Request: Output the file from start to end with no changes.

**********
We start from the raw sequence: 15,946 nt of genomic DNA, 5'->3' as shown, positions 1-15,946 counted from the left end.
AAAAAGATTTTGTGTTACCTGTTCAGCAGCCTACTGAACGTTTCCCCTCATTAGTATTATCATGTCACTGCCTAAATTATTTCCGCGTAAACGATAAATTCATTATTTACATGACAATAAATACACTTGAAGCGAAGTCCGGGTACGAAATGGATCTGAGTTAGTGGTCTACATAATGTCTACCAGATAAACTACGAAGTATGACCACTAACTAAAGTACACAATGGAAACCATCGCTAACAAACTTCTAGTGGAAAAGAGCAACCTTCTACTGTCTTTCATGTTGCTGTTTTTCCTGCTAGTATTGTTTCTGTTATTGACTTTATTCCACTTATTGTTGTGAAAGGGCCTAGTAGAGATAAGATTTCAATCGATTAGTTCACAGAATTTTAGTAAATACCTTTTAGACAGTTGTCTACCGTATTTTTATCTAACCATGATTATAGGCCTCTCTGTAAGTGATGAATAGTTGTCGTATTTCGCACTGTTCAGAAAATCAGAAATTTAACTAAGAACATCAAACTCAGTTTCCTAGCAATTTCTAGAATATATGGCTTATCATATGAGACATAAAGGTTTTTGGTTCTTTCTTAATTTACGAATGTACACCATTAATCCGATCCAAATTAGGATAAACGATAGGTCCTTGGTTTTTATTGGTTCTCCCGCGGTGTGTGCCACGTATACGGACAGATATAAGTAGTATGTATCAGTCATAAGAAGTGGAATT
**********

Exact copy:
We start from the raw sequence: 15,946 nt of genomic DNA, 5'->3' as shown, positions 1-15,946 counted from the left end.
AAAAAGATTTTGTGTTACCTGTTCAGCAGCCTACTGAACGTTTCCCCTCATTAGTATTATCATGTCACTGCCTAAATTATTTCCGCGTAAACGATAAATTCATTATTTACATGACAATAAATACACTTGAAGCGAAGTCCGGGTACGAAATGGATCTGAGTTAGTGGTCTACATAATGTCTACCAGATAAACTACGAAGTATGACCACTAACTAAAGTACACAATGGAAACCATCGCTAACAAACTTCTAGTGGAAAAGAGCAACCTTCTACTGTCTTTCATGTTGCTGTTTTTCCTGCTAGTATTGTTTCTGTTATTGACTTTATTCCACTTATTGTTGTGAAAGGGCCTAGTAGAGATAAGATTTCAATCGATTAGTTCACAGAATTTTAGTAAATACCTTTTAGACAGTTGTCTACCGTATTTTTATCTAACCATGATTATAGGCCTCTCTGTAAGTGATGAATAGTTGTCGTATTTCGCACTGTTCAGAAAATCAGAAATTTAACTAAGAACATCAAACTCAGTTTCCTAGCAATTTCTAGAATATATGGCTTATCATATGAGACATAAAGGTTTTTGGTTCTTTCTTAATTTACGAATGTACACCATTAATCCGATCCAAATTAGGATAAACGATAGGTCCTTGGTTTTTATTGGTTCTCCCGCGGTGTGTGCCACGTATACGGACAGATATAAGTAGTATGTATCAGTCATAAGAAGTGGAATT